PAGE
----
Everything in the universe is connected to everything else by an infinite number of links. These links, created whenever two objects interact in any way, cant been seen, touched, or felt. Most people dont know that they exist. But an unknown number of ordinary people, called naturals, have the innate ability to use them to give themselves extraordinary powers.
This philosophy is what drives the small team based at the Rock. Laine, an energetic and outspoken girl with super strength and the ability to teleport, and Simon, a reserved empath with a deadpan expression, were made aware of their natural status by two ambitious young adults called Charlotte and Ian. Along with Dylan, an eccentric college student, and Elliott, a Charlottes young nephew, they form the beginnings of an international secret organization for naturals from around the world.
But their plans are threatened by Pierce, a figure from Charlotte and Ians past with inexplicable motives. Simon and Laine must stop his schemes, travel the world performing their duties for the Rock, and try to live out their normal teenage lives at the same timediscovering the magic in the world while struggling with the technicalities of having secret powers.
Linked Together provides examples of the following tropes:
- Ambiguously Gay: Averted. Dylan is quite open about his sexuality. His boyfriend is even a semi-important character.
- A Mind Is a Terrible Thing to Read: The source of 99% of Simon's issues.
- Big Brother Mentor: Dylan acts rather like this towards Simon. To Laine, he's more like a partner in crime.
- Berserker Tears: Happens to Laine at the story's climax.
- Blessed with Suck: Simon work hard to avert this trope - though his abilities do suck quite often, he doesn't want anybody to think he's complaining.
- Cannot Tell a Lie: Laine. Whenever she has to lie, she stumbles over words and blushes. Simon, on the other hand, is a master liar, probably because his usually expression is so ambiguous anyways.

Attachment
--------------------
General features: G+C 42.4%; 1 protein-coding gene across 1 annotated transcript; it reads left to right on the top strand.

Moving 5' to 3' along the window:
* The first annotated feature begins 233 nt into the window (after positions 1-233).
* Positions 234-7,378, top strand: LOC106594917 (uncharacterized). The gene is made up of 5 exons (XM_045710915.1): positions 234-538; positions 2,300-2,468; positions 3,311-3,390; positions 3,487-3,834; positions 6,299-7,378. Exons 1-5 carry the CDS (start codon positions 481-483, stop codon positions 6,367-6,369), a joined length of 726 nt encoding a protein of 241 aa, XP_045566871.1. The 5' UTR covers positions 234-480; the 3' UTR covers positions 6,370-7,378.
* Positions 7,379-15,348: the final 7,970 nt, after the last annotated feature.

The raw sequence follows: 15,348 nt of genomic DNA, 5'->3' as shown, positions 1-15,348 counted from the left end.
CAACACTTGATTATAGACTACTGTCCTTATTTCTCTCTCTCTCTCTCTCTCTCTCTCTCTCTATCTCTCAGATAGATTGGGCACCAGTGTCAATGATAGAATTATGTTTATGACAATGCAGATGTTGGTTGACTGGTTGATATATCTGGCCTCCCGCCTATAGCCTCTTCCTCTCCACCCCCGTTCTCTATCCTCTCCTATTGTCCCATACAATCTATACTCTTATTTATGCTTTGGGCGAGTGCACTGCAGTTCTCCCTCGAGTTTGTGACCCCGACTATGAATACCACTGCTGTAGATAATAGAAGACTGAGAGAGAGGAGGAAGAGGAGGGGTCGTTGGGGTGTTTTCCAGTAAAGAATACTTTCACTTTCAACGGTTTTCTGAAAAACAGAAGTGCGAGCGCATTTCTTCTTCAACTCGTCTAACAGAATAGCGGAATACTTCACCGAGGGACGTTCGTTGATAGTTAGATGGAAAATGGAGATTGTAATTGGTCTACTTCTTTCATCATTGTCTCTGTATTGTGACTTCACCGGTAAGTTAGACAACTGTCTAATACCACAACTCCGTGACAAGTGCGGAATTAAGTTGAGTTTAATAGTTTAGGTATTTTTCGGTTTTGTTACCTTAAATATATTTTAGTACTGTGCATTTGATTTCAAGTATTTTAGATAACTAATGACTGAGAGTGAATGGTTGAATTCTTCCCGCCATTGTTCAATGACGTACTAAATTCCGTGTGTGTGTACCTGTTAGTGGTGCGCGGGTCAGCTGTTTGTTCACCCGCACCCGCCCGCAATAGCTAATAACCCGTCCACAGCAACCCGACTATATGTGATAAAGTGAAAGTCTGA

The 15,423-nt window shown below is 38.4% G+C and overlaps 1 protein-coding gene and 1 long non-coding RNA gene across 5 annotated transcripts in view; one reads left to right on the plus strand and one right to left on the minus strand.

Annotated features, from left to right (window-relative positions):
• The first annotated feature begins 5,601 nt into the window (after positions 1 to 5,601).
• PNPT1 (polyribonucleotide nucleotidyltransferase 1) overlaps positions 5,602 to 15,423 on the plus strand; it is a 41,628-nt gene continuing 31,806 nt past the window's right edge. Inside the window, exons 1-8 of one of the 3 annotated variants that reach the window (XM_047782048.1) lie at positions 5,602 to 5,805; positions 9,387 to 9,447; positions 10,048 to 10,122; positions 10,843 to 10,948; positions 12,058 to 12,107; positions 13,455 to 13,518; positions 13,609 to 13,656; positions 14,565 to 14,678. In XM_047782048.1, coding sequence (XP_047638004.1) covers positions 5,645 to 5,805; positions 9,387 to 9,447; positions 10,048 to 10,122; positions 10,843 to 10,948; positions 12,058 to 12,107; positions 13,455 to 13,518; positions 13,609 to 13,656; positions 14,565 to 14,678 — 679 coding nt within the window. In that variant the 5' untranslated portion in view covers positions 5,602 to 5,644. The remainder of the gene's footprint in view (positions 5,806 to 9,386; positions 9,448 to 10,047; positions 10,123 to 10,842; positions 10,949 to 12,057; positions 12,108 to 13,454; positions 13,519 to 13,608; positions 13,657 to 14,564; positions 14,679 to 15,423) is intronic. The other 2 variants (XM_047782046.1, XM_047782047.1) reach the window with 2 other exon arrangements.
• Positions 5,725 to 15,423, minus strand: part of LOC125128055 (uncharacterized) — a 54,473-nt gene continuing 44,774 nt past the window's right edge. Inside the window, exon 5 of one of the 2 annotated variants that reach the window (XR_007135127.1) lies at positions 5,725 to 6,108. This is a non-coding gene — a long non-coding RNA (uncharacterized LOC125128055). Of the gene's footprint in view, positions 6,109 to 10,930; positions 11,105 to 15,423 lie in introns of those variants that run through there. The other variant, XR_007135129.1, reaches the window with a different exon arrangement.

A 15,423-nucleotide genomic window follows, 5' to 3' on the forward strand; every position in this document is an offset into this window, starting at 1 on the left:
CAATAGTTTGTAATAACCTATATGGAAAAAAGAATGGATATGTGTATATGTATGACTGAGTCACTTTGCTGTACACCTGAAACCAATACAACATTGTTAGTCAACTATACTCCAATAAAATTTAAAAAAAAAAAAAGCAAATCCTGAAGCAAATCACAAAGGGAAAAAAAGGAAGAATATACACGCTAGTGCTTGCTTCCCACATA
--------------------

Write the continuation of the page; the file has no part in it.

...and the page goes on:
- Cloud Cuckoolander: Simon's got a bit of an odd way of looking at and reacting to the world.
- Determinator: Laine. So much so that it's her Fatal Flaw.
- Everybody Lives: Most everyone ends up emotionally screwed over in some way or another - but hey, no death!
- Fatal Flaw: Both Simon and Laine have these, and must recognize them before they can beat Pierce.
- Five-Token Band: (Hopefully) justified. The main characters are all insanely diverse - but then, they're brought together from all over the place by their one common attribute of being naturals. It's not like they randomly happen to be living in the same area.
- To elaborate on this: Laine is a Vietnamese American, a female, and has very mixed-up family that includes divorces, remarriages, and adoptions. Simon is Canadian and half-Chinese, half-Quebecois. Dylan is Australian and gay. As the story goes on, more characters from different backgrounds become important, and on it goes.
- Freak Out: Simon, when his repression issues become too much for him to handle, and Laine, when her unwillingness to give up almost costs several of her friends their lives. Both are huge character development moments.